Tim Fielder's "Afro-futurism" tale combines sci-fi and real-world elements, including World War II, the Harlem Renaissance, the Underground Railroad and Bessie Coleman, the first African American female pilot. Photo courtesy Dieselfunk Studios
Matty Watty packs the last supplies into the storage area and wipes the sweat from her brow. She slides a hand through her hair, which is pulled back in a tight bun and has gone mostly gray, long before its time. As she closes the bay doors, an invisible wave pushes down on her like gravity—a rocket ship leaving Earth with tremendous speed from Joebob's Spaceport.
She looks back at her own spacecraft with pride. "That's going to be me," she says.
That's the world that New York City-based artist Tim Fielder created with his new comic series, "Matty's Rocket." Like his iron-willed protagonist, Fielder grew up in the Mississippi Delta, born in Tupelo and raised in Clarksdale. As a child, he was a fan of science-fiction staples such as "Star Wars" and "Star Trek," but he noticed that African Americans didn't have much representation in intergalactic travel.
"My mom and dad are both in their late 70s, early 80s, and they didn't have images of themselves—black kids or black people—in space," he says. "I wanted to do that for them before they leave the planet, while I still have them here."
This was the initial inspiration for his "Afro-futurism" tale, which combines sci-fi and real-world elements, including World War II, the Harlem Renaissance, the Underground Railroad and Bessie Coleman, the first African American female pilot.
While the comic first launched in January, the series has been in Fielder's mind for more than two decades. After working for the now-defunct Eclipse Comics throughout the late '80s, Fielder pitched the concept for "Matty's Rocket" to a DC Comics editor in 1993, eliciting great interest, but the project stalled when the editor died of a brain aneurism.
At the time, Fielder worked as a freelance artist for Marvel Music, a division of Marvel Comics, where he completed a graphic novel called "Dr. Dre: Man with a Cold, Cold Heart" before the company declared bankruptcy in 1996.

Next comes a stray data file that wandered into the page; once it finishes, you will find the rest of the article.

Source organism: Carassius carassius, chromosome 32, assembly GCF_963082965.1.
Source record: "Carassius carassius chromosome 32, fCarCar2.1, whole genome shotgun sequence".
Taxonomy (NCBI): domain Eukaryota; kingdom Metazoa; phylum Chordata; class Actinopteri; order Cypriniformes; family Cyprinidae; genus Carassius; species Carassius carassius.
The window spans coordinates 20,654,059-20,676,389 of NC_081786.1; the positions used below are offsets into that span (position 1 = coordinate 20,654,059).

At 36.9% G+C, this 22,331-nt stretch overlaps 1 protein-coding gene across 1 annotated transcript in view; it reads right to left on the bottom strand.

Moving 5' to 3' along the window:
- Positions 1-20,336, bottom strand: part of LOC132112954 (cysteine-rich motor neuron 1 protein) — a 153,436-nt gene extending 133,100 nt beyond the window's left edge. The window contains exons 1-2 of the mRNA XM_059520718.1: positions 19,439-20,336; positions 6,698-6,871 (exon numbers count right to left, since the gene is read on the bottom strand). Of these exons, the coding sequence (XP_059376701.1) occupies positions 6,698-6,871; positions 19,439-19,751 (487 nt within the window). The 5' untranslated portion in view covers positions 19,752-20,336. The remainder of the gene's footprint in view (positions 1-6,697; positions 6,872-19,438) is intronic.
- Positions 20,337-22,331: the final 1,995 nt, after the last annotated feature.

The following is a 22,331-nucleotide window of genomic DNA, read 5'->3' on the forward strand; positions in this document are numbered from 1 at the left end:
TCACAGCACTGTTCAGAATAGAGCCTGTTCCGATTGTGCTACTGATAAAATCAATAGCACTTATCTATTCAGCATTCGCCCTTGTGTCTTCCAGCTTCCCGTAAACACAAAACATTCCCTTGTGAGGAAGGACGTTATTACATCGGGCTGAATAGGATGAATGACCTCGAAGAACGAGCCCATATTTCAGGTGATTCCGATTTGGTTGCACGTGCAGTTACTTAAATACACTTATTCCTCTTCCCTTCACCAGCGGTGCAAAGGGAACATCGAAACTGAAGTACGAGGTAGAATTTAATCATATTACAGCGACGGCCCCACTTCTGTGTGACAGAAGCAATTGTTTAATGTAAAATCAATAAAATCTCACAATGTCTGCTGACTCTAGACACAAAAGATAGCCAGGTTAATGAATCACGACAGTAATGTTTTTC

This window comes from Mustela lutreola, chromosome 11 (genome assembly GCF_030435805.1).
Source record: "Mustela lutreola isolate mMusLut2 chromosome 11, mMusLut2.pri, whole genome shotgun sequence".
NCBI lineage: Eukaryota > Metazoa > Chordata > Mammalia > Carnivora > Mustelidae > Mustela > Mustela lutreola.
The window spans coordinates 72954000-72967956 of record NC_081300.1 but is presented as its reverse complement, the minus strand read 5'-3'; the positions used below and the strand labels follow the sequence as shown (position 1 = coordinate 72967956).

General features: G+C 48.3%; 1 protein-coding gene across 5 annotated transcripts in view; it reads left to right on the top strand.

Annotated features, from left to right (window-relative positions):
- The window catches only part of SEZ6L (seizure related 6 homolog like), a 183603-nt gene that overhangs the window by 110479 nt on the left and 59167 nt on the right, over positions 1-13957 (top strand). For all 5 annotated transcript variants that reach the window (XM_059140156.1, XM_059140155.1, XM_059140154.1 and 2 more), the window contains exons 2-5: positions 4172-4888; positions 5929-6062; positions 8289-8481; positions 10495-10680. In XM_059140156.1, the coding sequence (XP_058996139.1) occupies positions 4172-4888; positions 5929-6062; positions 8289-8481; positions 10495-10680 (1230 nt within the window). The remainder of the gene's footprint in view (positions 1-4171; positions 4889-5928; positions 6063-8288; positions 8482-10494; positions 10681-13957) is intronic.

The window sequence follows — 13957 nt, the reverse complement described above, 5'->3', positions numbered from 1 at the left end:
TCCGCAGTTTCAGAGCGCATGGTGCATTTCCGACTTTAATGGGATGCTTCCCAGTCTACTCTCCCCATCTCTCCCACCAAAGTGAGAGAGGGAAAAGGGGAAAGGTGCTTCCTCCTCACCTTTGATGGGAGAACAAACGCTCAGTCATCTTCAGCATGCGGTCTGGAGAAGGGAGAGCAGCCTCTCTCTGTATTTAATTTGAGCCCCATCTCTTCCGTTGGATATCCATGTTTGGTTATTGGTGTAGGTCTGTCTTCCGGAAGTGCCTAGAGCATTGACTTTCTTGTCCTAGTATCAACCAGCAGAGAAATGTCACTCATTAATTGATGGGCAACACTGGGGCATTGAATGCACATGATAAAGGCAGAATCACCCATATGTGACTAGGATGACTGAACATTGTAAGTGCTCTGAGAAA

"The book was never published," Fielder says. "But hey, we'll see, because it was about Dr. Dre, who is now the first billionaire rapper. It'd be interesting to see if that book ever comes to light."
In the early 2000s, Fielder focused his attention on animation and teaching courses at New York University and New York Film Academy, where he is a professor of animation and storyboarding. He returned to "Matty's Rocket" in 2008, this time approaching it as an animated feature. However, he soon realized that came with a new set of challenges.
"I had between 15 to 30 minutes of it done, but it was so hard because it was primarily a one-man project," he says. "I took all the technological knowledge that I had and poured it into making 'Matty's Rocket.' But you know, it was animation. How do you sell it? How do people view it?"
Then, in 2014, Fielder met Stacy Robinson and John Jennings of Afro-futurist art duo Black Kirby, and they encouraged him to return to comics. He followed their advice and found it immediately freeing. In the past, comic creators faced an uphill battle in trying to get work published, and most people thought less of self-publishing. Technology changed all that, Fielder says.
"What used to be like, 'Oh, you're just a self-publisher,' is now something that's incredibly viable because you can produce content that's just as good or better than the old, traditional modes of production," he says. "... I'm able to produce a book that has my specific interests at heart and get it out there, and no one can stop me. That's a wonderful thing."
Fielder says the series comes at the perfect time, too. Events such as Onyxcon, East Coast Black Age of Comics Convention and Black Comic Book Day, which takes place only a few blocks away from Fielder's home in Harlem, have raised public awareness of black comics. There's greater diversity in terms of gender, ethnicity and preferences, he says, and readers are ready to see that.
"That's not the world of tomorrow. That's the world we live in now and where we're going," he says. "... There's so much undiscovered material in those areas that hasn't been touched on because the gatekeepers wouldn't allow it to be touched upon. Now we can do that."
For more information, visit dieselfunk.com.